The average brain-stem setting for the input system differs in each brain. The amount of amplification influences everything. Some, with low amplification in their nervous system, are starved for stimulation all the time; others, with very high amplification, are surfeited. The remainder are somewhere in the middle. (Ornstein, Robert, PhD. The Roots of the Self. p 52-53. NY:HarperCollins Publishing, 1995.)

Connections between brain stem and limbic system help keep you conscious, alert, and in control. Communication between the limbic system and the cortex allows you to balance logic with emotions, and facts with feelings. (Brynie, Faith Hickman. 101 Questions Your Brain Has Asked About Itself But Couldn’t Answer, Until Now. p 12. CT: Millbrook Press, 1998.)

The brain stem, the most primitive part of our brain, is where fight-flight responses are harbored. (Gurian, Michael, PhD, and Patricia Henley, with Terry Trueman. Boys and Girls Learn Differently! p 17-20. CA: Jossey-Bass, 2001.)

The cerebellum (action brain) coordinates balance, movement, and posture. It keeps you upright and keeps your muscles working together. It’s the part that learns to play a piano or hit a tennis ball automatically. When you make a conscious decision to move quickly, the cerebellum monitors the speed, direction, force, and steadiness of the motion. The decision itself, however, comes from the thinking brain. (Brynie, Faith Hickman. 101 Questions Your Brain Has Asked About Itself But Couldn’t Answer, Until Now. p 17. CT:Millbrook Press, 1998.)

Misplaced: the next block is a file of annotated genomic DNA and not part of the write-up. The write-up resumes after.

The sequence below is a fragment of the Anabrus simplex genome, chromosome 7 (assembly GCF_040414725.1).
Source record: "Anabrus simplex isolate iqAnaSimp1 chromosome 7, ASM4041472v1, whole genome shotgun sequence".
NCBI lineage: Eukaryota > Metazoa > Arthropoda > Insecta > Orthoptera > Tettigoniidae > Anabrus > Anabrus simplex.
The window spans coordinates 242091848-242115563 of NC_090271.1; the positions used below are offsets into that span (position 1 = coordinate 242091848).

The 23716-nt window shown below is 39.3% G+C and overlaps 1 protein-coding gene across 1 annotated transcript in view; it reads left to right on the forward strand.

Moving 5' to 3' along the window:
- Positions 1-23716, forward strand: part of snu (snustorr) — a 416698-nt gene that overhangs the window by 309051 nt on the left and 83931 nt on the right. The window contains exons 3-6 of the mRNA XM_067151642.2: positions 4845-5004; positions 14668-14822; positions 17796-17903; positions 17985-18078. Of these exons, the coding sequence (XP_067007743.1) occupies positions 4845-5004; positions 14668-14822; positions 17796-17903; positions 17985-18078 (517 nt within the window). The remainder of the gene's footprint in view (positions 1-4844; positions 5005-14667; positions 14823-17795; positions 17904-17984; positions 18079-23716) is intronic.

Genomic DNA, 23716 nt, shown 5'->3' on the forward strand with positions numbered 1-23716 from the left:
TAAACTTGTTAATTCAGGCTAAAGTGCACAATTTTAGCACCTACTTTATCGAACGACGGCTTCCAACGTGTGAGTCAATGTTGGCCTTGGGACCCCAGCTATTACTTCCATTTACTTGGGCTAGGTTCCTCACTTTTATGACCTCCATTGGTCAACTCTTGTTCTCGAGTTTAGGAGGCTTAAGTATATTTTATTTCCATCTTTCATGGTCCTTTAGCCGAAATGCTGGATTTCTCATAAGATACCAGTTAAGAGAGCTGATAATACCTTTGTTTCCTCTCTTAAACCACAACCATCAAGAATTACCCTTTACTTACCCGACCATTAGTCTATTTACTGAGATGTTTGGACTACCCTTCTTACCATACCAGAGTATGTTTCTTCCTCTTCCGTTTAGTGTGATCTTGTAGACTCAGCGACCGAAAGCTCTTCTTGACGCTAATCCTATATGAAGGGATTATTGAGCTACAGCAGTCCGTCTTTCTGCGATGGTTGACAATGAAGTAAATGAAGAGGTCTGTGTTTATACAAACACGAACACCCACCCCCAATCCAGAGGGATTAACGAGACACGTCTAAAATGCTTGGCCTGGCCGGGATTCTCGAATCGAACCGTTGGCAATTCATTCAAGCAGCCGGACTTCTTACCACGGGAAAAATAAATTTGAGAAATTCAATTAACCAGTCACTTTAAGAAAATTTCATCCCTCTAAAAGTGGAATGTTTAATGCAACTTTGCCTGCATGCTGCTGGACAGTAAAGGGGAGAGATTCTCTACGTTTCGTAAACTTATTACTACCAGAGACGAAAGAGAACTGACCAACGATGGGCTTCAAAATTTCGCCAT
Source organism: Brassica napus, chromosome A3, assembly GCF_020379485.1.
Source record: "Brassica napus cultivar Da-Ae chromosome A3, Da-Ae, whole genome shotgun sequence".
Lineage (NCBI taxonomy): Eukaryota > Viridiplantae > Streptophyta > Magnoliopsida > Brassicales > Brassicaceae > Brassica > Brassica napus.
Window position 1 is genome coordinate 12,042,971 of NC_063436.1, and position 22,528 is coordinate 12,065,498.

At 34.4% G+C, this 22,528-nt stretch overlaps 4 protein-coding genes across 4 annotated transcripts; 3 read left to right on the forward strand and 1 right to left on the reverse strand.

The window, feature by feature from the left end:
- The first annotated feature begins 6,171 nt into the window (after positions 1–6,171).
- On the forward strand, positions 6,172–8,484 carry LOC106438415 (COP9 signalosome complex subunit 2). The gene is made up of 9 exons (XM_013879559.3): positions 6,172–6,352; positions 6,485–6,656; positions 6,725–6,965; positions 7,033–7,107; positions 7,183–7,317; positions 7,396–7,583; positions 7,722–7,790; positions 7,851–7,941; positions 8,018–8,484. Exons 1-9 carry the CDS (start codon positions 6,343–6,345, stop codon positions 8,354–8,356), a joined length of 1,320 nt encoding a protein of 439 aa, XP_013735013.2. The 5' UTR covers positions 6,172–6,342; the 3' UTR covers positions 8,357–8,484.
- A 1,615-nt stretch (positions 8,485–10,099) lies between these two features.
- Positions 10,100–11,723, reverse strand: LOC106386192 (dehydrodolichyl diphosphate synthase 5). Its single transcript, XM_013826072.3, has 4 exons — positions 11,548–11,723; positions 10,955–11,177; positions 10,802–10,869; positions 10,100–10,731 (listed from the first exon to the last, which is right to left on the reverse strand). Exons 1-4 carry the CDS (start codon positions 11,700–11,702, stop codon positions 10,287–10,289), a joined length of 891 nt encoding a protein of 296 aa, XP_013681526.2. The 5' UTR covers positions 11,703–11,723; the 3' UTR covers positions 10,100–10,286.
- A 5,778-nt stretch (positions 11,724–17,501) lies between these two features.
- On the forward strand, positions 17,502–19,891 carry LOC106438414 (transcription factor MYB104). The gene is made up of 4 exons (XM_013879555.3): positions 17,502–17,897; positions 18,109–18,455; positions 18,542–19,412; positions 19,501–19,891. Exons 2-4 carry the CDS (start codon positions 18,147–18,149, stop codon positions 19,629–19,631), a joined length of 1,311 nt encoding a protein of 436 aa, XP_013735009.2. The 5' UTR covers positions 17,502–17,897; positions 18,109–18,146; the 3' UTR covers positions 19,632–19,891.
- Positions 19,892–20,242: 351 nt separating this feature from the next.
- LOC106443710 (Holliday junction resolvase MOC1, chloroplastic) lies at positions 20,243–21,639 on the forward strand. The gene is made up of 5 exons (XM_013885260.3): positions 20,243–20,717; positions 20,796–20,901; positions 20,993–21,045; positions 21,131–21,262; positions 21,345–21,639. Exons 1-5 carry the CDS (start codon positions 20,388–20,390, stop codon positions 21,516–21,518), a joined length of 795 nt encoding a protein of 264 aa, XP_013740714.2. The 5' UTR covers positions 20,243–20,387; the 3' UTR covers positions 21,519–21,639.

The brainstem is a type of combined power station and telephone exchange. It links the brain and the spinal cord, and also controls a range of facial movements (eye, ear, face, teeth, speech, facial expression). (Greenfield, Susan, Con. Ed. Brain Power, Working out the Human Mind. p 17, 39. The Ivy Press Limited, 1999.)

The brainstem connects the upper brain with the spinal cord. It houses much of the basic nervous system controls including the reticular activating system (RAS). Axons from nerve cells—that make dopamine, serotonin, norepinephrine, and histamine—reach out to other parts of the brain. All spinal cord nerves to and from the cortex pass through the brainstem along with those to and from the cerebellum. Coma occurs when the brainstem malfunctions; death when it is severed. (Guiffre, Kenneth, MD, with Theresa Foy DiGeronimo. The Care and Feeding of Your Brain. p 19, 22-23. NJ:Career Press, 1999.)